Levan Kamladze and Davit Jimsheleishvili are our backup centerbacks, with Kamladze playing from the bench in our 1st XI. They’re both solid and dependable, with Kamladze fully capable of stepping in as-needed.

Nika Samkharadze and Oliveira are the only centerbacks of note in our youth system, with Nika off at Rennes until the summer. If Khasenov were to move on (to open a spot for Georgian talent), Samkharadze would be the one to step into our 2nd XI. Oliveira will soon become eligible for Georgia…I don’t think he’s necessarily good enough to play for the Crusaders, but he could be a decent option for the long term.

Victor Munteanu and Milan Mestrovic are our wingbacks. They’re brilliant. But…they’re not Georgian. Their backups (Giorgi Kuroshvili and Mamia Jincharazde) are not ready to take over, but I could be convinced if a big enough offer was to come in.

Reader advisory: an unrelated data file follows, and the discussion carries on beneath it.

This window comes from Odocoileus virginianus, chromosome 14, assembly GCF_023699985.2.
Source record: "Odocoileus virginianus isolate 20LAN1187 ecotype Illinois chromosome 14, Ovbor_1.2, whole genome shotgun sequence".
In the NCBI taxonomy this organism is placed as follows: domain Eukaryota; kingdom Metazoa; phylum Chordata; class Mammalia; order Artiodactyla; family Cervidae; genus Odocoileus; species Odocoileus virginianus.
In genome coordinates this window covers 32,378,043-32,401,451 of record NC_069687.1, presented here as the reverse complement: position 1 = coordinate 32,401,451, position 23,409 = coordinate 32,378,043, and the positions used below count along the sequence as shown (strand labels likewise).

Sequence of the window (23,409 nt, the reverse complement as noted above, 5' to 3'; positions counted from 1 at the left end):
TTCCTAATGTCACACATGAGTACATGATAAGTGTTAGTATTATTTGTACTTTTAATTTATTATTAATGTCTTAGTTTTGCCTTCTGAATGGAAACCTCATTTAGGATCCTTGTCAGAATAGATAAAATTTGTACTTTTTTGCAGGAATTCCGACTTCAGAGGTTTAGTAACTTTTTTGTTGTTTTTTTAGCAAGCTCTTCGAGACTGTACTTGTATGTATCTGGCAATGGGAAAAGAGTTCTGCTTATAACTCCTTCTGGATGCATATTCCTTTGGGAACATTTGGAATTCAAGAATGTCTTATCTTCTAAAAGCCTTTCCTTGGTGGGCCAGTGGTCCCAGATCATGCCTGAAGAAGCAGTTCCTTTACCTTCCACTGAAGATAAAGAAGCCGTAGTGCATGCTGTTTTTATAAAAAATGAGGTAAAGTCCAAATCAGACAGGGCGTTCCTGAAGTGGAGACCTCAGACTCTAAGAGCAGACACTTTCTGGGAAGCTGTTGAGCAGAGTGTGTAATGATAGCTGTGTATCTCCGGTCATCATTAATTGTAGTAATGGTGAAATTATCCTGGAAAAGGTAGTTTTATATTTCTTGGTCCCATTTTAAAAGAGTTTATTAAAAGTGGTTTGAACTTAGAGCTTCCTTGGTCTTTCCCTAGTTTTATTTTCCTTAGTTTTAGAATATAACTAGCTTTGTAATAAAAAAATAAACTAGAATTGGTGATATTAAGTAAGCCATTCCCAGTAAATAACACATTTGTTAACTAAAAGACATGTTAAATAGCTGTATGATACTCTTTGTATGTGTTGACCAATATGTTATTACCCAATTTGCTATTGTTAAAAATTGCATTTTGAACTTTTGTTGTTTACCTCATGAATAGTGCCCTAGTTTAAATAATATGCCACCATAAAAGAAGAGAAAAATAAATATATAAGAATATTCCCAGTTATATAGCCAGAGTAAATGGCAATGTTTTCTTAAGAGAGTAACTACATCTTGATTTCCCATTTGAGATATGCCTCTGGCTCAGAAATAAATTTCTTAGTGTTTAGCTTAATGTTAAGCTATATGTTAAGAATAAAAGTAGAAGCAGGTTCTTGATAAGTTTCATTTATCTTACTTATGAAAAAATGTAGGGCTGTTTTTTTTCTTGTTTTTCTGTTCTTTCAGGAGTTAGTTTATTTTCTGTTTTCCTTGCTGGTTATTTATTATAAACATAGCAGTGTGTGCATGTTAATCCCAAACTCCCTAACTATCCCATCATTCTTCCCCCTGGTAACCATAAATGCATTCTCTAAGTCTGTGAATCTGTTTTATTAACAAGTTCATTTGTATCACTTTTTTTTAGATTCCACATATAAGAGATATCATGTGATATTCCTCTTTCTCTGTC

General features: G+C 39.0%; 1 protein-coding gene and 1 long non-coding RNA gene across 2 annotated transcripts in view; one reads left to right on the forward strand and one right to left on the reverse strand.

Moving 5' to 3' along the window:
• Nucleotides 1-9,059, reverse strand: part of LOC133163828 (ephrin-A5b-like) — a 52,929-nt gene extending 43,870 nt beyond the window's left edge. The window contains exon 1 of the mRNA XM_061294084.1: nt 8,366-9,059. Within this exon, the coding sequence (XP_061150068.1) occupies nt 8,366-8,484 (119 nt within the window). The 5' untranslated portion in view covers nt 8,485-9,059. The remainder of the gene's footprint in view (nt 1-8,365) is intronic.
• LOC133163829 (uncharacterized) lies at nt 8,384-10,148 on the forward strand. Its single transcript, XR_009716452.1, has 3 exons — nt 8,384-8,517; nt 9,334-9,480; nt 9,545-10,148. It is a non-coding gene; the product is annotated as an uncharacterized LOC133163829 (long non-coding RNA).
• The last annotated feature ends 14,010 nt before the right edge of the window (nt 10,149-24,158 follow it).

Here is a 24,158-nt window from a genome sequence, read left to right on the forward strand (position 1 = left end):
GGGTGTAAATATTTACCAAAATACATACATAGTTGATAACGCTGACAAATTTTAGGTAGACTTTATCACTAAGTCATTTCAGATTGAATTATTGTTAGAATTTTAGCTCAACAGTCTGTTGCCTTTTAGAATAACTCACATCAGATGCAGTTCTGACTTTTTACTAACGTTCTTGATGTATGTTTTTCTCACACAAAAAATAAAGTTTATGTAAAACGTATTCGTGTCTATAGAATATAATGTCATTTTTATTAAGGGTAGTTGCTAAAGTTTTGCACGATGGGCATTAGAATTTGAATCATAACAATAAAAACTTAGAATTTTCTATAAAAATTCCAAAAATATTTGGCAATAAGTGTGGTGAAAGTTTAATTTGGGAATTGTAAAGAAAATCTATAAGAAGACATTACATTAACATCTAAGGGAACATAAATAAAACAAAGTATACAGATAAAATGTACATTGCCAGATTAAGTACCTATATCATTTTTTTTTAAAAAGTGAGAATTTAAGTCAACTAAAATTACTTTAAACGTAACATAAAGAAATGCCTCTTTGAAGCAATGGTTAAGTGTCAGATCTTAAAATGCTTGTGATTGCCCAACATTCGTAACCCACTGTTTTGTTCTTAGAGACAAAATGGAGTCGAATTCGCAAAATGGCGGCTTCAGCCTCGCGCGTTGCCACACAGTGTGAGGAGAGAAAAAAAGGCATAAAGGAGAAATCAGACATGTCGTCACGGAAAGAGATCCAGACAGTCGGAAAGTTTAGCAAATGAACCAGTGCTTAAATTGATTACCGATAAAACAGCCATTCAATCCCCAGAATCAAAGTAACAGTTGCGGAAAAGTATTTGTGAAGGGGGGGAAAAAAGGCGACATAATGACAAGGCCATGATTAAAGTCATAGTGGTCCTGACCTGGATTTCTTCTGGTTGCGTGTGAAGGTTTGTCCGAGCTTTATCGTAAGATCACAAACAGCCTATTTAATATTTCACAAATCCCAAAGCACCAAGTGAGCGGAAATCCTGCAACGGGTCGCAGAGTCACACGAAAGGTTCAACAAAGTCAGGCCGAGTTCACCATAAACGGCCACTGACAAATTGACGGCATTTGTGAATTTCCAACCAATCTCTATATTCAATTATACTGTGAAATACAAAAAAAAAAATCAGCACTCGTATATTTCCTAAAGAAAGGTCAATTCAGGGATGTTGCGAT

Omar Amisulashvili provides additional depth at centerback and left wingback…he’d see more minutes in our 2nd XI if he was taller. He has surprisingly great jumping reach, but I still don’t think I can trust him in the back line.

Finally, we’ve just signed Malkhaz “G Diddy” Gachechiladze ($7M; Torpedo Kutaisi), to join in January 2046 after spending this year on loan with Zana. Kuroshvili is a better player at left wingback right now, but Gachechiladze seems to have better potential.

I’m also painfully aware of the fact that, at the age of 30, Gia Koberidze won’t be with Georgia beyond the 2046 World Cup. We need more depth at wingback, and I see Gachechiladze as a possible solution. Meaning, we may need Munteanu to move on, to ensure that he gets minutes.

Midfielders.

At roaming playmaker, we have the brilliant American-Congolese Bienvenu Mbabu, who needs no introduction to anyone following the save. Giorgi Mamulashvili will be his primary backup this year — as noted above, he needs to develop some technical and tactical ability.